Tweeting #Love and #Outrage
February 13, 2012
While social media sites like Twitter and Facebook will surely be busy with expressions of love and romantic relationships tomorrow (Valentine's Day), a couple of weeks ago tweeters were outraged when Twitter announced that upon request it would start blocking messages in countries where they (the messages) were considered illegal.
Several tweeters even suggested boycotting the site. According to The New York Times, Bianca Jagger wrote (somewhat existentially), â€œHow are we going to boycott Twitter?â€ (The New York Times, January 28, 2012).
Despite the protests, less than a week later, Dick Costolo, the CEO of Twitter, was quoted at a D:Dive Into Media conference as saying that â€œ2012 is going to be the Twitter Electionâ€ meaning that Twitter has become a crucial way of reaching voters in real time, and that the political parties had figured this out.
It's easy to forget that not every country has the same kinds of protections for freedom of speech and of the press as do countries like the United States. While Twitter and Facebook played crucial roles as communications platforms during the Arab Spring and the Occupy Wall Street Fall, in order for these social sites to expand their businesses into other countries, they have to obey the laws of those lands. They are businesses after all.
(Interestingly, Mark Zuckerberg promoted the societal benefit of Facebook in his letter to potential investors in its upcoming IPO by stating, â€œwe don't build services to make money, we make money to build better services.â€)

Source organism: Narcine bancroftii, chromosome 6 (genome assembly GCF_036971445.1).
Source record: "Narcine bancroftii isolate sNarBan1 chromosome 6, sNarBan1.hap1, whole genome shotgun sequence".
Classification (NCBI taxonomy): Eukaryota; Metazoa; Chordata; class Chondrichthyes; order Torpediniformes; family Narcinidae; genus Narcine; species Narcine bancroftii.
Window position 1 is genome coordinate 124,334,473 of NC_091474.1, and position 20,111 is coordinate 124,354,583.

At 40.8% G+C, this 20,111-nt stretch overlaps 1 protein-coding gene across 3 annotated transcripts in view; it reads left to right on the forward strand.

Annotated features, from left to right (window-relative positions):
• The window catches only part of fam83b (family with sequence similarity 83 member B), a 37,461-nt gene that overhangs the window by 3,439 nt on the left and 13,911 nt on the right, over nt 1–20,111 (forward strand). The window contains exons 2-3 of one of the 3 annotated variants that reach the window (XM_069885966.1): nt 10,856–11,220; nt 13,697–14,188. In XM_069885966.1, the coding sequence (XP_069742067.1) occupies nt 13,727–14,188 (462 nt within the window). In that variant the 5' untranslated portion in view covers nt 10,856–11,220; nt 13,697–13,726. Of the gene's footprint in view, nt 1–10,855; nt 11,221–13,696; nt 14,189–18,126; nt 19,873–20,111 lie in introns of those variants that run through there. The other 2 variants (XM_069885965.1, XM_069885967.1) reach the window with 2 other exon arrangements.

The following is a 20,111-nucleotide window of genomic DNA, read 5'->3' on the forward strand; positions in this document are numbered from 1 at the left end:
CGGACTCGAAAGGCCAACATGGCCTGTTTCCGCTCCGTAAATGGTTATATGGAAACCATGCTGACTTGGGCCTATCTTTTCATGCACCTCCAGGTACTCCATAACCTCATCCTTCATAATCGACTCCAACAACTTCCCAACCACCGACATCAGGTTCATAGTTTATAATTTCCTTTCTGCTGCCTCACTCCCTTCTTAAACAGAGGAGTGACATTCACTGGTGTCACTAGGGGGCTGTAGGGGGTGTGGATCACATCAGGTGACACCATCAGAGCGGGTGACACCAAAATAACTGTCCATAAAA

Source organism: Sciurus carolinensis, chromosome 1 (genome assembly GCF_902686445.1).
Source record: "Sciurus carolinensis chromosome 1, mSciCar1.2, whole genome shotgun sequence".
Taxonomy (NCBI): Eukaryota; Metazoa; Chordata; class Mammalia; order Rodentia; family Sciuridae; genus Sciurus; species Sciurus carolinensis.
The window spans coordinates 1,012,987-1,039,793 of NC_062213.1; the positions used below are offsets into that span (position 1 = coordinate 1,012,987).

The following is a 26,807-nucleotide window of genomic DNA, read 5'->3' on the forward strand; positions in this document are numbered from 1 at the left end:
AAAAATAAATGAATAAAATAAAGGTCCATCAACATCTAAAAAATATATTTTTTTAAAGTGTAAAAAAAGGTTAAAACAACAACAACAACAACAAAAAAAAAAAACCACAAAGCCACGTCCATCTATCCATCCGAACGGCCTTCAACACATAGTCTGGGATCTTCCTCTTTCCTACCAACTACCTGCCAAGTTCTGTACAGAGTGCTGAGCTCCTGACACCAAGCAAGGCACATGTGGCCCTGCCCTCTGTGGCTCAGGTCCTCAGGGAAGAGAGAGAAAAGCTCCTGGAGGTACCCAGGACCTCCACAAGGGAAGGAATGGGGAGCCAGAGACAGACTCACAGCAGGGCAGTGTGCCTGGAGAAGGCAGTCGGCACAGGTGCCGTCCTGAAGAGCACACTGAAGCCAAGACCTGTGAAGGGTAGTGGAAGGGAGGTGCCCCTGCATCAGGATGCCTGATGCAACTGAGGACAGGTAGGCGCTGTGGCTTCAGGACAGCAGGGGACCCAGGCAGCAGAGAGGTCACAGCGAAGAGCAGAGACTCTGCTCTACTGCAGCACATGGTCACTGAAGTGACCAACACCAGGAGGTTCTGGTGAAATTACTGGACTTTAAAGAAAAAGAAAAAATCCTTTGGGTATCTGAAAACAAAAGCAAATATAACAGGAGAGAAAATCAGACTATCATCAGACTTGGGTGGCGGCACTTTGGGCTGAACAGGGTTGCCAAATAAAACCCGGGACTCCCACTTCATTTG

When companies expand globally, they often run into conflicts in laws and cultures among countries. What may be perfectly acceptable and legal in one country might be unacceptable or illegal in another. The marketplace is littered with companies who weren't able to navigate this global terrain.
The practice of corporate social responsibility, with its emphasis on transparency and accountability, can provide a useful roadmap for companies to follow. In the era of social media sites like Facebook and Twitter as global communications channels, companies must be open and transparent about their policies and practices in order to maintain their licenses to operate.
A spokesperson for Twitter said that it believes that its new system will promote greater transparency, not less. It won't filter content before it's posted, but it will remove material that has been identified as potentially illegal in the country from which it was posted. But that didn't keep tweeters from being outraged.
What do you think? Can social media sites retain their reputations as bastions of free speech while still being global businesses? Is there something about the practice of corporate social responsibility that can help guide them?
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